A stone’s throw from the much-loved restaurant, owner Michele Turner — known as the “Surf Mother of Main Street” — was being inducted into the Surfers’ Hall of Fame in front of Huntington Surf & Sport.

The Surfers’ Hall of Fame celebrated its 25th anniversary with three inductees. The others to put their hands into the cement were surfer Peter Mel from Santa Cruz and surf explorer Martin Daly. Surfers’ Hall of Fame member Brett Simpson, who was inducted into the Surfing Walk of Fame the day before, served as the event emcee. He and Aaron Pai, the Surfers’ Hall of Fame founder and HSS owner, passed microphones around so attendees could share thoughts on the Class of 2022

Inductee Michele Turner, Sugar Shack Cafe owner, inscribes her name and a message into her slab of wet cement Friday. (Kevin Chang / Staff Photographer)

During his remarks, Simpson called the Sugar Shack the most popular restaurant in Surf City. It’s a favorite breakfast spot for many locals, as well as surfers who are passing through.

“That’s what we’re supposed to do,” Turner said when asked about serving the community over the years. “That’s the plan. If everybody did that, we would be [in a better place].”

The words she wrote in the cement? “Always be humble, kind and giving.”

“It’s a big city, but this area is a small community,” she said. “We all take care of each other.”

Turner, who took over restaurant operations for her parents more than four decades ago, was joined Friday by her three children — Ryan, Timmy and Holly — and all 11 grandchildren. Ryan and Timmy developed into standout pro surfers themselves, and both are in the Surfers’ Hall of Fame themselves.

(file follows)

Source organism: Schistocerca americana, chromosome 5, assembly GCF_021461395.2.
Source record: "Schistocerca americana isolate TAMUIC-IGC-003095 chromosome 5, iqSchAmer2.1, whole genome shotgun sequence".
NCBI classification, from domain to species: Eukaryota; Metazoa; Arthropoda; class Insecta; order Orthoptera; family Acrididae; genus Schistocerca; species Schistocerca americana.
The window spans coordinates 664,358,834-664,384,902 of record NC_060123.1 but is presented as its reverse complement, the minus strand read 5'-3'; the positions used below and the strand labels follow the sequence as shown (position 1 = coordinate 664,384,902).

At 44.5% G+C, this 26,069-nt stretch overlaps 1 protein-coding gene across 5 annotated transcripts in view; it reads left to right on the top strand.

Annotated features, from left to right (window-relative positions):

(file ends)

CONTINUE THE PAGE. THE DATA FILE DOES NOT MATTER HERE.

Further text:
Timmy Turner, 41, center, shares a few words about his mother, inductee Michele Turner, during Friday’s ceremony. (Kevin Chang / Staff Photographer) Michele Turner’s husband, Tim, was a longtime city employee in charge of beach maintenance.

“She’s so well-deserving,” Ryan Turner said. “I’m proud of her and so happy to be her son. She’s just an awesome person. She always taught everything will always come back, to give. It all comes back to you, man. Me and my brother work there now, and I can’t tell you how many times I hear stories about what she has done for other people.”

The food, of course, is a big reason why the Sugar Shack has such devoted fans. It has been family-owned since 1967.

Pro surfer Corky Carroll, who has a long-running surf school in Huntington Beach, might have summed it up best.

“Who in this town doesn’t love Michele Turner?” Carroll said. “So many days I come out of the water freezing cold, and I’ve got to get a cup of coffee and some of Michele’s pancakes.

“She got this going,” he said, rubbing his tummy, to laughs from the audience. “It’s her fault. Bacon and eggs and pancakes.”

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213 1/2 Main Street
Huntington Beach, CA 92648